Billings Land Preserved by Public and Private Donors

By Alice Cheyer

Billings BrookMany residents of Sharon and nearby towns believe that wild land should be preserved for public use—especially since the pool of undeveloped land is shrinking and will continue to do so as the U.S. population increases exponentially. And they are willing to “put their money where their mouth is” to ensure preservation of some green spaces where people can go for rest and respite in the inevitably crowded and paved-over future (even people without private estates or the means to buy them).

Over 100 donors sent sums ranging from $10 to $20,000 to the Sharon Friends of Conservation / Massapoag Brook Neighborhood Association to supplement the Town-appropriated $750,000 for the preservation of the 11.2 acres bounded by Billings Street, Glenview/Glendale Roads, and Robs Lane—a lovely area of wetlands, forest, a trail, and vernal pools that is part of a 33-acre greenway between Mann’s Pond and Devil’s Brook and beyond. View a map of the area.

The furthest donor sent mail from deployment in Cairo, Egypt. Nine donors from California, Florida, and Massachusetts on contributed $176.67. Fields Pond Foundation granted $10,000, and the Sharon Credit Union gave $1,000. The generosity of three members of the legal fraternity gives the lie to lawyer jokes. The Sharon Conservation Commission is rendering extraordinary service in this cause. A purchase-and-sale agreement was signed on August 28; the closing is expected in January. SFOC plans a walk on the land next spring or fall.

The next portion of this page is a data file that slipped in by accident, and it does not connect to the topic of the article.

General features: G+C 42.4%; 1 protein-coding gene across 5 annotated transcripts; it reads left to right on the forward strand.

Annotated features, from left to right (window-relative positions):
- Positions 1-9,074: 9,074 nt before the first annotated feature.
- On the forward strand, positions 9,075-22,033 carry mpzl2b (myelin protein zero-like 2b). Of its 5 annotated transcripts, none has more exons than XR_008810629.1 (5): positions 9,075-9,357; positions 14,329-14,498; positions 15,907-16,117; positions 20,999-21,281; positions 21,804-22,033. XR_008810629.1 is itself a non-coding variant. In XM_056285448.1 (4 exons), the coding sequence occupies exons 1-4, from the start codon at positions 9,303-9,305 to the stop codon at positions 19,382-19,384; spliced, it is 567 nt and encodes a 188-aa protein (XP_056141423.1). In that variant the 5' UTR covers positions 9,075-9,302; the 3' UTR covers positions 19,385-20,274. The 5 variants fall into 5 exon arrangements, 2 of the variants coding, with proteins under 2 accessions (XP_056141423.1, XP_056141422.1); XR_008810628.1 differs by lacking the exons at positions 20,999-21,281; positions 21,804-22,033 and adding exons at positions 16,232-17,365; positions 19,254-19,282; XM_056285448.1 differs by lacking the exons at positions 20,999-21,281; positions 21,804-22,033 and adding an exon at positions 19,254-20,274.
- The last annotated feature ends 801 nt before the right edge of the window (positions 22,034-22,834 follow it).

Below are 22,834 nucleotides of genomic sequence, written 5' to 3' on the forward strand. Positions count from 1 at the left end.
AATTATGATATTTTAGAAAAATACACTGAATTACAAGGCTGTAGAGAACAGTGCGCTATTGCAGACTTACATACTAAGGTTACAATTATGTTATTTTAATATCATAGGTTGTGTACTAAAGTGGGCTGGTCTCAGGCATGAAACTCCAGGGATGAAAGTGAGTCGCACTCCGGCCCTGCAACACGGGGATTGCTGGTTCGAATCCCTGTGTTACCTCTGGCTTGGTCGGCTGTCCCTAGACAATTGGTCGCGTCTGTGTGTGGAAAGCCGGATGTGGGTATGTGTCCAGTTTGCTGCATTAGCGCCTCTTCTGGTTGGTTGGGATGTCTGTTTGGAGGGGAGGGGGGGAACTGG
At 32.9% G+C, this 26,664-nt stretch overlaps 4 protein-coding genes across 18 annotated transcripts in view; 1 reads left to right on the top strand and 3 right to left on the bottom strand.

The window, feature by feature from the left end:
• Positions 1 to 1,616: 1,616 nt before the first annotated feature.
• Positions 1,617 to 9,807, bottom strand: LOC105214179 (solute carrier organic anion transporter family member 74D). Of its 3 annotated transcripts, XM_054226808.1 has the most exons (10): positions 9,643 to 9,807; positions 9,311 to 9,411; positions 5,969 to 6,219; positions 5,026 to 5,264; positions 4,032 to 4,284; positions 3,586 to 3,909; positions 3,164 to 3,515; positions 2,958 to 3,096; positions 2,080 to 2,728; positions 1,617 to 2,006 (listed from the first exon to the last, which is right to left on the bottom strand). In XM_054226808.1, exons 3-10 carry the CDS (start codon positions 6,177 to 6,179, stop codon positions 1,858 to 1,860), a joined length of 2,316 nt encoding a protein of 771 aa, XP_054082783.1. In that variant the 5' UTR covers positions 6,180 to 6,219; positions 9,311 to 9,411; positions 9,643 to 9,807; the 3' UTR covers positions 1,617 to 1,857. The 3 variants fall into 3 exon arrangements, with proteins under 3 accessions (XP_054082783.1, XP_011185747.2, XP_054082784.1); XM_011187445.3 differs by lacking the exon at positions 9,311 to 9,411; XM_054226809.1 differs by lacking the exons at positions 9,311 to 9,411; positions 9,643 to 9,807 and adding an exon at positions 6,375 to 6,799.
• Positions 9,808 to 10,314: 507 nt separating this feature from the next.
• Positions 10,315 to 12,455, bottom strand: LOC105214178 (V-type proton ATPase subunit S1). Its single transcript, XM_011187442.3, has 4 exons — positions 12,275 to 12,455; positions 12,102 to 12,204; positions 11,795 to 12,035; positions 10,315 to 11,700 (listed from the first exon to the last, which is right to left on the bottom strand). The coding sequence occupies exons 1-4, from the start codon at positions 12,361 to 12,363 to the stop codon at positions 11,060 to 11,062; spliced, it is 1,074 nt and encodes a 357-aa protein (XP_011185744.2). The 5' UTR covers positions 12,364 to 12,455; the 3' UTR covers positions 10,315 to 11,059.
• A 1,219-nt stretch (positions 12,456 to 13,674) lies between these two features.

When my father and I were living in a refugees’ boarding house in New York City in the 1940s, my father—tired after a week’s exhausting labor and chemical fumes in a dye factory—occasionally spent 5 cents (I ducked under the turnstile) and took us on a long, clattering subway ride to Van Cortlandt Park, where he would fall asleep under a tree. I always remember that, and though I grew up in the city, when I came to Sharon, that tree bloomed again out of memory and came to symbolize the need we all have for rest and peaceful places.